Emergency Hearing Standards Case from Montana [ICWA]

A.J.B. and O.F., Petitioners, v. MONTANA EIGHTEENTH JUDICIAL DISTRICT COURT GALLATIN COUNTY (2023) FindLaw

I won’t lie, guys, I had to read this one multiple times to figure out what was going on. Essentially the Montana legislature passed a law without understanding the difference between hearings that fall under 1912(a) and 1922. 1912 governs foster care proceedings and requires notice, active efforts, qualified expert witness testimony, etc. 1922 governs emergency proceedings (1922 has language that all states essentially read out of the statute to achieve this jurisdiction, which only makes sense to ICWA practitioners and no one else). Emergency proceedings do not require notice and the other 1912 protections, but it has a higher standard for removal (imminent physical damage or harm). The Montana statute denied parents of Indian children a faster emergency hearing because of the belief that 1912 standards (specifically notice) had to be hit before there could be a reason. The Court overturned this language.

Also interesting is the issue of trying to appeal proceedings that are emergency/shelter care/24 hour/48 hour/preliminary hearings in child protection proceedings. There’s often not a final order coming out of those hearings, and no way for a parent or tribe to appeal an emergency decision (this was an issue in the In re Z.J.G. case in Washington as well). Here, the District Court argued there was no way for the appellate court to hear the case because of the nature of the hearings.

Finally, the District Court argues this matter does not meet the threshold criteria for a writ of supervisory control because no urgent or emergency factors make appeal an inadequate remedy. The court alleges that in this case, it was later determined that O.F. is not an Indian child, and A.J.B. and O.F. have been “conditionally reunited.” However, as A.J.B. asserts in her petition, she does not appear to have any remedy on appeal for the denial of her right to an EPS [emergency] hearing, and the potentially erroneous loss of the right to parent, even for a short time, is a matter of great urgency.

Here the appellate Court heard the case anyway and overturned the statute.

Of course, you may also remember the federal case in South Dakota attempting to remedy emergency hearing practices there in ICWA cases that was dismissed on appeal because the federal court stated there were Younger abstention issues.

Motion and Briefing for Partial Summary Judgment in Oglala Sioux v. Fleming (Van Hunnik)

This filing is part of the ICWA class action case in South Dakota over the interpretation of 25 USC 1922 (emergency jurisdiction):

The third reason why this Court’s ruling on § 1922 has been inoperative is because the State’s Attorney for Pennington County, Defendant Mark Vargo, and the person Mr. Vargo has assigned to handle abuse and neglect cases in Pennington County, Deputy State’s Attorney Roxanne Erickson, see Erickson Dep. at 5-7, is failing to properly employ the federal standard. Indeed, Mr. Vargo’s interpretation of § 1922 threatens to forever prevent Plaintiffs from obtaining the benefit of this Court’s ruling on § 1922.6 The instant motion for partial summary judgment seeks to remove this final obstacle to the implementation of § 1922 in Defendants’ 48-hour hearings.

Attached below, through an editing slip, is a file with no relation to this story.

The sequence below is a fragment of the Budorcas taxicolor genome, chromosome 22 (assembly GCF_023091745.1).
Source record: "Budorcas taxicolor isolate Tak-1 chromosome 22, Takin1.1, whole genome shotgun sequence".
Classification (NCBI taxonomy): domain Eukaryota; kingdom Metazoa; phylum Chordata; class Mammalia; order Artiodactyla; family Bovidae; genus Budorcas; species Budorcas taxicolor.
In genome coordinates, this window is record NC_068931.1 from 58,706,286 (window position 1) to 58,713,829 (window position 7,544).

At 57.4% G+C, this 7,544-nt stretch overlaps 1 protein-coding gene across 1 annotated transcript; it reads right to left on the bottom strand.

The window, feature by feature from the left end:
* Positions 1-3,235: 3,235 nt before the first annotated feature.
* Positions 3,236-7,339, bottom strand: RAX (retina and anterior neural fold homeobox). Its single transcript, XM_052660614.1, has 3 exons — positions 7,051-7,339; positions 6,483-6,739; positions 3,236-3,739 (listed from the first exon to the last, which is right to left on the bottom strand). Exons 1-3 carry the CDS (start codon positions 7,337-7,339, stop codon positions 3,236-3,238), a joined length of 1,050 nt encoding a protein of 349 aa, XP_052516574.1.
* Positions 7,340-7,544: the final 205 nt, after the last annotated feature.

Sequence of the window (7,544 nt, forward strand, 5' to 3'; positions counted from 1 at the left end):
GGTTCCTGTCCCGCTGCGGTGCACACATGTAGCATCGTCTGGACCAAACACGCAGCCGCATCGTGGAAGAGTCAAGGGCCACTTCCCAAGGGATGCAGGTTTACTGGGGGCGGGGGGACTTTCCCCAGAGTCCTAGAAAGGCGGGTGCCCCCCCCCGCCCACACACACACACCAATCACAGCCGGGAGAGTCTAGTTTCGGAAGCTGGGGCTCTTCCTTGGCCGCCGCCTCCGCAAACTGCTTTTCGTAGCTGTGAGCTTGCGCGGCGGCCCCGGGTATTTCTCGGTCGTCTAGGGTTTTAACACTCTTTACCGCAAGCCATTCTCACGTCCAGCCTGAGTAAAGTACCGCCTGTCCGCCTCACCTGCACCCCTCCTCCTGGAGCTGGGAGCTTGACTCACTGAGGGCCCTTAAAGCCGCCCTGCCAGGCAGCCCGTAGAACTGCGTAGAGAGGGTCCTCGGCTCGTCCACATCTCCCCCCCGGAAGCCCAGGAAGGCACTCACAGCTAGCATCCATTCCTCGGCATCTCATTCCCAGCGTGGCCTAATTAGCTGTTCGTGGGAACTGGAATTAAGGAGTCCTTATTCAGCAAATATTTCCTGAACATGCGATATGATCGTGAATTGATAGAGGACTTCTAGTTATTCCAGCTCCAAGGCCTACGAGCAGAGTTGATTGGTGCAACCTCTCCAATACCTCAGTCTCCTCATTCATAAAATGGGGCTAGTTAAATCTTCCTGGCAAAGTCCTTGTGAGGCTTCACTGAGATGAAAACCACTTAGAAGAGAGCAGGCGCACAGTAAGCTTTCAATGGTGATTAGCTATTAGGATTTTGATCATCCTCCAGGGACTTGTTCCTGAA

Plaintiffs deposed Ms. Erickson on May 25, 2016. Ms. Erickson testified that she interprets the word “harm” in § 1922’s standard “physical damage or harm” as including emotional harm. Id. at 131 made that ‘harm’ would also include emotional harm to the child. . . . [T]hat is how I would read it, that you have to show some form of harm which could include emotional harm.”). Thus, Defendant Vargo continues to use the state standard rather than the federal standard, given that Ms. Erickson interprets the federal standard to authorize DSS to consider emotional harm in determining whether to seek continued custody of an Indian child at the 48-hour hearing.

Motion for Partial Summary Judgment

Memorandum in Support of S.J.

Affidavit in Support of Motion

Statement of Undisputed Facts

Ex. 1-Vargo

Ex. 2-Vargo

Ex. 3-Vargo

Ex. 4-Vargo

Ex. 5-Vargo

Ex. 6-Vargo

Motions for Reconsideration in Oglala Sioux v. Van Hunnik Denied

After losing a partial summary judgment in March, the state defendants filed motions to reconsider. Those have now been denied. The order is here.

The DSS Defendants miss the point of the court’s findings. The issue is not what the Indian parents knew about the reasons their children were initially removed from the parents’ custody, but rather the factual basis supporting continued separation of the family. This is the information mandated for disclosure to the parents and for consideration by the state court judges in  determining whether continued separation of the family is necessary under ICWA. (Docket 150 at pp. 27-28).

The court acknowledged the DSS Defendants claimed to have provided the ICWA affidavit. See id. at p. 13. What was troubling to the court and justified the findings made on the issue was that “disclosure of an ICWA affidavit and petition for temporary custody to a parent was not mentioned in 77 out of 78 cases.” Id. at pp. 13-14. Then in seven cases there were specific references in the transcripts to complaints by the parents or the Tribe’s counsel that they had not received the documents allegedly justifying continued placement with DSS. Id. at pp. 14-15.